4. Digital/offline interface is seamless

The set-up process requires you to install software on your laptop and follow a few instructions that appear on a small digital screen on the printer itself. Here again, the instructions that appear on your laptop screen when you use the installation disc are clear:

And the printer’s digital screen contains easy-to-understand imagery:

Think about it the moving parts at play: I’m reading paper instructions, then my computer screen, then a printer screen – lots of opportunities for dropping the ball. But the experience was seamless.

5. Epson shows TLC

Epson does not assume you are going to successfully set up its Artisan 725. The company provides instructions for what to do if you encounter problems, including self-service recommendations for the most common set-up problems and contact information for technical support.

I tested the tech support number and got through easily with a person without enduring phone tree hell.

I realize Epson isn’t the only manufacturer that places “open me first” cards in shipping boxes or supplies short-cut guides for product set-up. But it’s one of the few technology companies that gets so many things right with customer onboarding. In doing so, Epson:

  • Creates a brand ambassador who will tell others about the positive experience (as I am doing with this blog post).
  • Generates a halo effect. If I encounter a problem down the road with the printer, I am more likely to give Epson the benefit of a doubt. Creating a halo effect is something Apple does well in its retail stores. Apple stores feel like consumer technology playgrounds, with friendly staff and products laid out like toys.

Guy Kawasaki asserts that leaving a first impression builds a foundation for enchanting your customers by creating likability. He cares so much about the power of the first impression that he breaks down some very fundamental steps to achieving likability early on in Enchantment. And the fundamentals sound shockingly simple: Smile. Dress appropriately. Perfect your handshake. Use the right words.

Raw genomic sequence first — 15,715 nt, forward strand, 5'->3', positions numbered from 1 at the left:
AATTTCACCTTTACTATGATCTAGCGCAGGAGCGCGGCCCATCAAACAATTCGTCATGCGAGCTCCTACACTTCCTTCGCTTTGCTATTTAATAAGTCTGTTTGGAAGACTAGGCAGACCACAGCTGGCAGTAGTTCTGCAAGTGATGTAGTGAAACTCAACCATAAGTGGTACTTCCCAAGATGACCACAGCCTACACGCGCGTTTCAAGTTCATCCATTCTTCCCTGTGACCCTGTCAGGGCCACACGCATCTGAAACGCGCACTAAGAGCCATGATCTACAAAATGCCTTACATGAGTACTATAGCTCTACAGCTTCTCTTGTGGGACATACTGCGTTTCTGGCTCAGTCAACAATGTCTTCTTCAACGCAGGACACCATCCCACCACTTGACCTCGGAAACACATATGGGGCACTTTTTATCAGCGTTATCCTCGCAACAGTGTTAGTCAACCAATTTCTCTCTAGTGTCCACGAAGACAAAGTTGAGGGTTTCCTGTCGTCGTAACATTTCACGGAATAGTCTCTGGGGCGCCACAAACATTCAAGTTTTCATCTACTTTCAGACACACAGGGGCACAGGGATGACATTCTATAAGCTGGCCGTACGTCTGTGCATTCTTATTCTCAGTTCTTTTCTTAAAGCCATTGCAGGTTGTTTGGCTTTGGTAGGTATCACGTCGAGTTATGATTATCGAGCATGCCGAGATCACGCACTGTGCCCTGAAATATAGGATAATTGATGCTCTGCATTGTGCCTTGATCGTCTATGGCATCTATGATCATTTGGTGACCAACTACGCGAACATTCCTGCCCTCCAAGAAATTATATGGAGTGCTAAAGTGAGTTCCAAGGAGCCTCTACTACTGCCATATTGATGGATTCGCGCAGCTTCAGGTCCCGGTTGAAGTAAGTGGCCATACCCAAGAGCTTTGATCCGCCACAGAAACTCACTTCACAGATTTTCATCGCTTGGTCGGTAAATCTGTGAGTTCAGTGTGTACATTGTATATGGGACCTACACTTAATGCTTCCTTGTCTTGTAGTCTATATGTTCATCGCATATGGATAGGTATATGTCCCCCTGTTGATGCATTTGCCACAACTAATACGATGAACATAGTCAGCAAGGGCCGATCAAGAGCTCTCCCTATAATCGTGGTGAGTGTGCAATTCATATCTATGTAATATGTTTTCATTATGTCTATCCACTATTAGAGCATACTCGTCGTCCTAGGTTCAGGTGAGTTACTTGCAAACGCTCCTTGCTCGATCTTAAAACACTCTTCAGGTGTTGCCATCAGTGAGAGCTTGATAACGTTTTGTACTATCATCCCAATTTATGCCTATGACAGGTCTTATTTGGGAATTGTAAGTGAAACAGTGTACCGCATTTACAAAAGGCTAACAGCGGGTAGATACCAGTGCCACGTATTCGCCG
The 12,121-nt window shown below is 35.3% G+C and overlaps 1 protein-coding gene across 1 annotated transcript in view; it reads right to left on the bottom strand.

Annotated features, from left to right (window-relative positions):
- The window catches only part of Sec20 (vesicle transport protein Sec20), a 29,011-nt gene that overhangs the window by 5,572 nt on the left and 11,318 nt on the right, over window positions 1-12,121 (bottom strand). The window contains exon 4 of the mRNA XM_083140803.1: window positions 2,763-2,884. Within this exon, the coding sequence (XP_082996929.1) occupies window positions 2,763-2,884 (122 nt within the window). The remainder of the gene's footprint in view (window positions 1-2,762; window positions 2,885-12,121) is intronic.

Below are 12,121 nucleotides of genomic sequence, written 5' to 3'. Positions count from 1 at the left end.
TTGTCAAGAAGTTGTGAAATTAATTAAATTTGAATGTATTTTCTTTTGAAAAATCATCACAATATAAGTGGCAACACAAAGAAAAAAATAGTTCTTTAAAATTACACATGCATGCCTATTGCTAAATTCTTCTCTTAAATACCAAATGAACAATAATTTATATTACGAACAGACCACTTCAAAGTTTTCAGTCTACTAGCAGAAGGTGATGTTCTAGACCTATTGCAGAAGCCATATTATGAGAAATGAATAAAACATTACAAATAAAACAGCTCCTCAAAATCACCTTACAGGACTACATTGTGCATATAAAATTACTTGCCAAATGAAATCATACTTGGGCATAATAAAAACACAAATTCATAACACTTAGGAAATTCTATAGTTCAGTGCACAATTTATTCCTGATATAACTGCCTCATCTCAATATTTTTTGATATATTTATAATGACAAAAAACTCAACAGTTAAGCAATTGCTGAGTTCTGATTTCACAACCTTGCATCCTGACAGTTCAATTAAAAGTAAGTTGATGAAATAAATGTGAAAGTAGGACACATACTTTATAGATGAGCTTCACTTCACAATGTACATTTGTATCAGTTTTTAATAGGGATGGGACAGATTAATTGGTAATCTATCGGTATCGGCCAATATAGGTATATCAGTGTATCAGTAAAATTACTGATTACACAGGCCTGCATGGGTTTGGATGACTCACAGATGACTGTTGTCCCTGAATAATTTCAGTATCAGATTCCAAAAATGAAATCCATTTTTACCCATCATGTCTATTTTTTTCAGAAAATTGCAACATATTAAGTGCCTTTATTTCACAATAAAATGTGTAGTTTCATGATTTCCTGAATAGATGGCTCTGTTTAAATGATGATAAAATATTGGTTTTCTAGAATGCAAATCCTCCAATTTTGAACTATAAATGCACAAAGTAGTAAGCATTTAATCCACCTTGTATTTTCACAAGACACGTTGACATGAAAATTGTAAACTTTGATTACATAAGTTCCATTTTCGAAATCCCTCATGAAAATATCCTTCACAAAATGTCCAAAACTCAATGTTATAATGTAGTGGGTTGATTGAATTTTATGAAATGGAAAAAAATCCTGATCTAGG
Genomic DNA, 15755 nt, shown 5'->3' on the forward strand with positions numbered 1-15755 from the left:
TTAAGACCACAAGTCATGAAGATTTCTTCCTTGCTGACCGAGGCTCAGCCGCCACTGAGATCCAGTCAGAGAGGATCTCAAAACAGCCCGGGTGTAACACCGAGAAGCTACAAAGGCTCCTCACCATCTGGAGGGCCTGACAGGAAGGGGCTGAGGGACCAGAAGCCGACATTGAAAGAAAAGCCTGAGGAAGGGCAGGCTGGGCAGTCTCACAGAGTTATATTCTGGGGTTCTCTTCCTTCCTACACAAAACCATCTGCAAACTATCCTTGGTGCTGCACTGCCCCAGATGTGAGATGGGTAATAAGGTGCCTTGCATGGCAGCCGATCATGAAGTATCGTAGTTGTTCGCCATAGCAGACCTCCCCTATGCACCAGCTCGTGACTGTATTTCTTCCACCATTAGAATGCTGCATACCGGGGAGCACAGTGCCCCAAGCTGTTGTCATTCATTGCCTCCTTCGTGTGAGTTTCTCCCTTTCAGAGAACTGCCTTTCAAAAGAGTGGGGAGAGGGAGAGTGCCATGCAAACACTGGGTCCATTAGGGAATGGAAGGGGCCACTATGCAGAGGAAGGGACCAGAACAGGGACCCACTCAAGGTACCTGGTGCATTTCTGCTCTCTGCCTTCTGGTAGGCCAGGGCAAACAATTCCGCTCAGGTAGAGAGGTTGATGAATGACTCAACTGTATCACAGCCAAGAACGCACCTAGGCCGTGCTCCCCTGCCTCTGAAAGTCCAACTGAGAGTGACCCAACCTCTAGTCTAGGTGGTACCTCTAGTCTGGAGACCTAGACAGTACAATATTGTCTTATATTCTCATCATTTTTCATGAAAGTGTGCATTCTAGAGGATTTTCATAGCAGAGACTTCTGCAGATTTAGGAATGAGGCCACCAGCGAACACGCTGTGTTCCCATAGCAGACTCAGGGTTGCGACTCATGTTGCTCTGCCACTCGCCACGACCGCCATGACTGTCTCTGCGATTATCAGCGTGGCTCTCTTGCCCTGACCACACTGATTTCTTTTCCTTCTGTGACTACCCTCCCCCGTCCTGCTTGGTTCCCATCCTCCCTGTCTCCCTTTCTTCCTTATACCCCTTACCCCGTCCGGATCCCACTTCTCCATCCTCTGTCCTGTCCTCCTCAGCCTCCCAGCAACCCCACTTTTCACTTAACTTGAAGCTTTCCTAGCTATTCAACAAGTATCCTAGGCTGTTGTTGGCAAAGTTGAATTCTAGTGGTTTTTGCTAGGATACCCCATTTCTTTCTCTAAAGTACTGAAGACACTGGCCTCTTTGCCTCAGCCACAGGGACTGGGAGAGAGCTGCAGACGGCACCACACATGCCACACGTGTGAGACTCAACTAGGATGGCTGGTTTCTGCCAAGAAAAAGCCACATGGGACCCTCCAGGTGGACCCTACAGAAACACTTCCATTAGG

Simple rules, right? Yet so often overlooked personally and corporately.

When I cited my positive experience with Epson on my Facebook wall, one of my Facebook friends commented that my delight with a successful printer set-up only underscores our low expectations for consumer electronics that I would be happy that any product works at all.

To put things the way Guy Kawasaki might, I expected Epson to frown and curse at me and was therefore overwhelmed by a smile.

A point well taken.

That said, any company that provides the kind of experience Epson gave me with its Artisan 725 deserves a shout-out regardless of the industry. Epson smiled, dressed its product appropriately, used the right words (especially with its set-up guide), and gave me a warm handshake.

What are your favorite experiences becoming a customer?